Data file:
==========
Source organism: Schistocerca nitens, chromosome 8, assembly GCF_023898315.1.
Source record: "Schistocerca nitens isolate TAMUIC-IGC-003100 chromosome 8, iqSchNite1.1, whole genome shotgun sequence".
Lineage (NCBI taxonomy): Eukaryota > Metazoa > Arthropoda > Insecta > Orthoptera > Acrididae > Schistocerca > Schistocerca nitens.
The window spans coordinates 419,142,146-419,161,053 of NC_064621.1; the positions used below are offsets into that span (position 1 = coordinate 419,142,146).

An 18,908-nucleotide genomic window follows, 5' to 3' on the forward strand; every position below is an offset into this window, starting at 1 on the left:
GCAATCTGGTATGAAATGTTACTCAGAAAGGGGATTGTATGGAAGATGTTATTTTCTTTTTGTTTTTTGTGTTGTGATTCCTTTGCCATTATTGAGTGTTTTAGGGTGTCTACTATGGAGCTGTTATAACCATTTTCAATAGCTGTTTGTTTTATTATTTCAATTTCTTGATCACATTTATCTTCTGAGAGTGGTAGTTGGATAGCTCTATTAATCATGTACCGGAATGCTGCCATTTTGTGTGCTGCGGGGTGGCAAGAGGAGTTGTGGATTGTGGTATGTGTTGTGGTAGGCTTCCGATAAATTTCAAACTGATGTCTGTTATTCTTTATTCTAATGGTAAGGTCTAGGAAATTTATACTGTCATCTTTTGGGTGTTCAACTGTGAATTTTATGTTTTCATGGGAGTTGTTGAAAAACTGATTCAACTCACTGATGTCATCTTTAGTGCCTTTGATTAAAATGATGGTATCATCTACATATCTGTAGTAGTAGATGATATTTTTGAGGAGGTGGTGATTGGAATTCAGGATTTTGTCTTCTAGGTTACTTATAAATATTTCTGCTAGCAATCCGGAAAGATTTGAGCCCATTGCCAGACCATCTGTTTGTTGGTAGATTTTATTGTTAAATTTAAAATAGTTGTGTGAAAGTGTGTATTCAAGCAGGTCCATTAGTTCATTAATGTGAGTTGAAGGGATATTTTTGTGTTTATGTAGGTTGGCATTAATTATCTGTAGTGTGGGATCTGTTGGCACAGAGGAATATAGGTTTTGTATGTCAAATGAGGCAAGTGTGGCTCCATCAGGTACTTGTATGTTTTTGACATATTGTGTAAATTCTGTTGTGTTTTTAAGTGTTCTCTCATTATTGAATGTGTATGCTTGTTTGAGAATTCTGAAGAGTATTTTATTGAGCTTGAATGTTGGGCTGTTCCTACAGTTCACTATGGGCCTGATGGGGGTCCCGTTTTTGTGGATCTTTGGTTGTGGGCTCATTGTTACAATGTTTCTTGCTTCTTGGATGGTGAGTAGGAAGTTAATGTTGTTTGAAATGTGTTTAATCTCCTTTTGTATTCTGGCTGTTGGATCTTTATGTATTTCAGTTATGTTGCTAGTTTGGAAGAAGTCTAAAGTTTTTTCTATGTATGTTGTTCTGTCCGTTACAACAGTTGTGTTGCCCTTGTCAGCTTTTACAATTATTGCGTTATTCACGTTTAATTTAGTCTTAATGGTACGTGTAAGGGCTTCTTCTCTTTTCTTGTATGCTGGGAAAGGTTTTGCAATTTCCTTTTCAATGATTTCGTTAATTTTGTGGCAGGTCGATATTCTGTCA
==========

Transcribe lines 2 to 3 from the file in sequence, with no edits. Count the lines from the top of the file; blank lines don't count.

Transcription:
Source record: "Schistocerca nitens isolate TAMUIC-IGC-003100 chromosome 8, iqSchNite1.1, whole genome shotgun sequence".
Lineage (NCBI taxonomy): Eukaryota > Metazoa > Arthropoda > Insecta > Orthoptera > Acrididae > Schistocerca > Schistocerca nitens.